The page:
Welcome to Labor Day—the calendar’s signal that the August doldrums are behind us, and that it’s time for a long slog toward “The Holidays” and the inevitable pedal-to-the-floor pace of an election year.

It’s sometimes hard to remember that almost none of the political battles we’ve fought over the past 8 months are over novel issues. Jobs, the economy, dealing with foreign governments—it has all been done before, in some form or another.

Today, let Ronald Reagan’s 1984 Labor Day message remind you why conservatives should fight for principles—not just for or against haphazard policies that come and go with each new President or Congress. Give it a read—you’ll find some familiar themes. [Emphasis mine]:

Today, we pay tribute to America’s working men and women, and I join with all Americans in celebrating the dignity and productivity of our working people. Labor Day brings a fitting opportunity to salute those who built our great nation and whose spirit, hard work and courage are now building a new era of lasting economic expansion filled with greater opportunities for all our people.

America is on the move again. We’re witnessing the fastest rate of job creation in the world—7 million jobs in the last year and a half—and today, more Americans are working than ever before. The erosive effect of inflation on workers’ paychecks has ended, and the increase in after-tax personal income is the largest in our history.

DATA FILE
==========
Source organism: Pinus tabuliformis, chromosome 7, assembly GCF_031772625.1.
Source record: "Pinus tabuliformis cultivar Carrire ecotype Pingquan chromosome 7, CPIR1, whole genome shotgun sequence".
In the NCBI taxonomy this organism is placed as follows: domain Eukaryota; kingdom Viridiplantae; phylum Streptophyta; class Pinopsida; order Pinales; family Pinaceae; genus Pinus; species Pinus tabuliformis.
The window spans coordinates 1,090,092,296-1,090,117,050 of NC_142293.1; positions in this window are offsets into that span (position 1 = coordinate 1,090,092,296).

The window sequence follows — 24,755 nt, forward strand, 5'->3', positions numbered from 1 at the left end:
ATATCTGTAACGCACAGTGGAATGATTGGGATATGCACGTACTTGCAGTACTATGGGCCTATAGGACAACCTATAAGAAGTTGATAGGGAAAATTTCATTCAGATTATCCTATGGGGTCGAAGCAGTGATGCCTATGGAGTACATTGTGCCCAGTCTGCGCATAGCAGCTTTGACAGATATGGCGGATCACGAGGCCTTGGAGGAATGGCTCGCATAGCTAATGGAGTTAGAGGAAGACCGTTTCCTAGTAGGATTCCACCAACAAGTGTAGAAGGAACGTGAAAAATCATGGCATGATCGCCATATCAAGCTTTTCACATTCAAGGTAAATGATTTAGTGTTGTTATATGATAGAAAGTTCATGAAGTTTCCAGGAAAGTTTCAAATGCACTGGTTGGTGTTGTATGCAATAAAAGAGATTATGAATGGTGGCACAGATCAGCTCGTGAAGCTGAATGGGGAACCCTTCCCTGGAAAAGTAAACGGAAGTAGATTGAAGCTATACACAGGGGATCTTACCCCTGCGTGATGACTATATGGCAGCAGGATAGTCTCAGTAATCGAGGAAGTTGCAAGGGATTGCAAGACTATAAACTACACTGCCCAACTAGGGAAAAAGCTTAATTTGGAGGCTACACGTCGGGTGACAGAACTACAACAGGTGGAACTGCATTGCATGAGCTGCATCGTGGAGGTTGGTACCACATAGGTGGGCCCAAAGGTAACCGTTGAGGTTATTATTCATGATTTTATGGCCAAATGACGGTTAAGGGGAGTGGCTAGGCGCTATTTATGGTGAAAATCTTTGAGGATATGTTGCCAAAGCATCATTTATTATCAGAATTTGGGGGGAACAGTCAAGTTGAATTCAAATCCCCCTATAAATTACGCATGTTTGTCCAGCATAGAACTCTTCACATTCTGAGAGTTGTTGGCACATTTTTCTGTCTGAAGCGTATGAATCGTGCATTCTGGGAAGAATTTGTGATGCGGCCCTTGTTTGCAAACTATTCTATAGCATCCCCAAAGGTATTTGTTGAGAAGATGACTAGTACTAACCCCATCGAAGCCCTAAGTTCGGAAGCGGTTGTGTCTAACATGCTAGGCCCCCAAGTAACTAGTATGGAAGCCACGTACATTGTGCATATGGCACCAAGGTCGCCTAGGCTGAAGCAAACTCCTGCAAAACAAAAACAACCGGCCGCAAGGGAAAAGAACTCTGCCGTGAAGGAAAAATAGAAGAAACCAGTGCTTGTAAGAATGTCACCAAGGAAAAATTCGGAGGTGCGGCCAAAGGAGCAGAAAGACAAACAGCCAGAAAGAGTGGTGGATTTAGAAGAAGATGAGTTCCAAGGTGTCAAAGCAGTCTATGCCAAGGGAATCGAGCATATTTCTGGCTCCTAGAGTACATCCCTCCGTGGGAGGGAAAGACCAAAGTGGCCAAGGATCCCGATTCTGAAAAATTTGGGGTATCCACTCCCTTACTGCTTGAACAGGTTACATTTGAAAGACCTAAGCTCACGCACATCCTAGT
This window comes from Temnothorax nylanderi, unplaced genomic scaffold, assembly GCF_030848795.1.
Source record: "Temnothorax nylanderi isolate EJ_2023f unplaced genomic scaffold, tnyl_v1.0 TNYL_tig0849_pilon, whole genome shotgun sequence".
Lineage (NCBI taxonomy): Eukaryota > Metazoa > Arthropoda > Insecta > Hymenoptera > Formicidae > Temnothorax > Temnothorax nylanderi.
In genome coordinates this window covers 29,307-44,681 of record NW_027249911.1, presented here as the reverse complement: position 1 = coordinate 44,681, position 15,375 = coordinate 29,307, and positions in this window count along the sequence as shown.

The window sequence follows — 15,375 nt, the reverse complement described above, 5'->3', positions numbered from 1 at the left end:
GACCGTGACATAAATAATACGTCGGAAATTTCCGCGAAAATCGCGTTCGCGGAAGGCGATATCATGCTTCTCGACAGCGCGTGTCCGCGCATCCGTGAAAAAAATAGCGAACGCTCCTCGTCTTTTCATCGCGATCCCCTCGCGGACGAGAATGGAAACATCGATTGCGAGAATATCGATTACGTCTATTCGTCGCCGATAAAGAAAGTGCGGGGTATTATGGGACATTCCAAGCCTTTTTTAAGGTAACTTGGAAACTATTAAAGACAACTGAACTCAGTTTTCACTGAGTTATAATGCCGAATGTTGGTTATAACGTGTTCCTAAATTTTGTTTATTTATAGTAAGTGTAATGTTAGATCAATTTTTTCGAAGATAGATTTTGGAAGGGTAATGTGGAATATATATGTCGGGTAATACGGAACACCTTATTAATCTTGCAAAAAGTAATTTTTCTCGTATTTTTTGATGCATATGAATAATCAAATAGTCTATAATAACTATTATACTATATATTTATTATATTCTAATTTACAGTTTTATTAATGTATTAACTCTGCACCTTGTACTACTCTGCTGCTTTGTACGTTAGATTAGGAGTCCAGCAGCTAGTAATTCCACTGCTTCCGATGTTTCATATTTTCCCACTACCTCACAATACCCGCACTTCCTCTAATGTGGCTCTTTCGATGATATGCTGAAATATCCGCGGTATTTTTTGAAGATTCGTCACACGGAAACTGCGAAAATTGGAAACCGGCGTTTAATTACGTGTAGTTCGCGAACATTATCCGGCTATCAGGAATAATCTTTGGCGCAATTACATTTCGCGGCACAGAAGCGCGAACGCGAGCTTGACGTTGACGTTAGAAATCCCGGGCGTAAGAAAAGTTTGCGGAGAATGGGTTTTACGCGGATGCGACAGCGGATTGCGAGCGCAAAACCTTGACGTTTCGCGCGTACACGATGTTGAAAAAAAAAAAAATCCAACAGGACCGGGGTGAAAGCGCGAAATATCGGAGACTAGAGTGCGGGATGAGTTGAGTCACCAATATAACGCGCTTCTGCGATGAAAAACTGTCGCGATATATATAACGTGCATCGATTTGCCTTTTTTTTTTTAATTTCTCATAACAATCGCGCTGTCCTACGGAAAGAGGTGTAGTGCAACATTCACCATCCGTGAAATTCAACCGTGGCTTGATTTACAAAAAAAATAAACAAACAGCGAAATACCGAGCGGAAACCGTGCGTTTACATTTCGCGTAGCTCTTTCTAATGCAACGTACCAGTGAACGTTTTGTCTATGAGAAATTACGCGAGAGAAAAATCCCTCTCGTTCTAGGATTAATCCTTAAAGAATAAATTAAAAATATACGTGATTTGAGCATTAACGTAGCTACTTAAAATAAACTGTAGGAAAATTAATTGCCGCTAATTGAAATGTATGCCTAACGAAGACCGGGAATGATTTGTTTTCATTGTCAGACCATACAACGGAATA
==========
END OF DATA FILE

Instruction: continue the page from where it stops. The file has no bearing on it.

A rising economy and greater opportunity give us confidence, but our work is far from finished. Too many of our fellow Americans are still out of work or down on their luck. We must not and will not rest until everyone who wants a job has found one, until all Americans can reach as high as their vision and talents take them. We must and we will make certain that the American dream remains a springtime of hope for all our people. Meaningful work, not welfare, is every American’s hope, and we have a continuing responsibility to make those hopes a lasting reality.

Labor Day, 1984, also finds American workers facing many new and different challenges and opportunities. The nature of our labor is changing rapidly. Occupations unheard of just ten years ago are opening up opportunities. America’s future growth and prosperity depend on how well we take advantage of these opportunities.

We must also compete effectively in foreign markets. Exports account for 25 percent of the total value of all goods produced in our country. Exports mean jobs for our people and growth for our economy. We’re committed to keeping markets open to free trade, and to make them grow.

As America’s workers enjoy this holiday, let us all be thankful for the prosperity we have achieved and let us work together to meet the challenges ahead and turn them into opportunities for all Americans.

The more things change, the more they stay the same. For those of you who have the day off, enjoy the holiday! For those of you still working hard today, thank you.

h/t to the Washington Times, who has Reagan’s 1981 message posted in their Editorial section.

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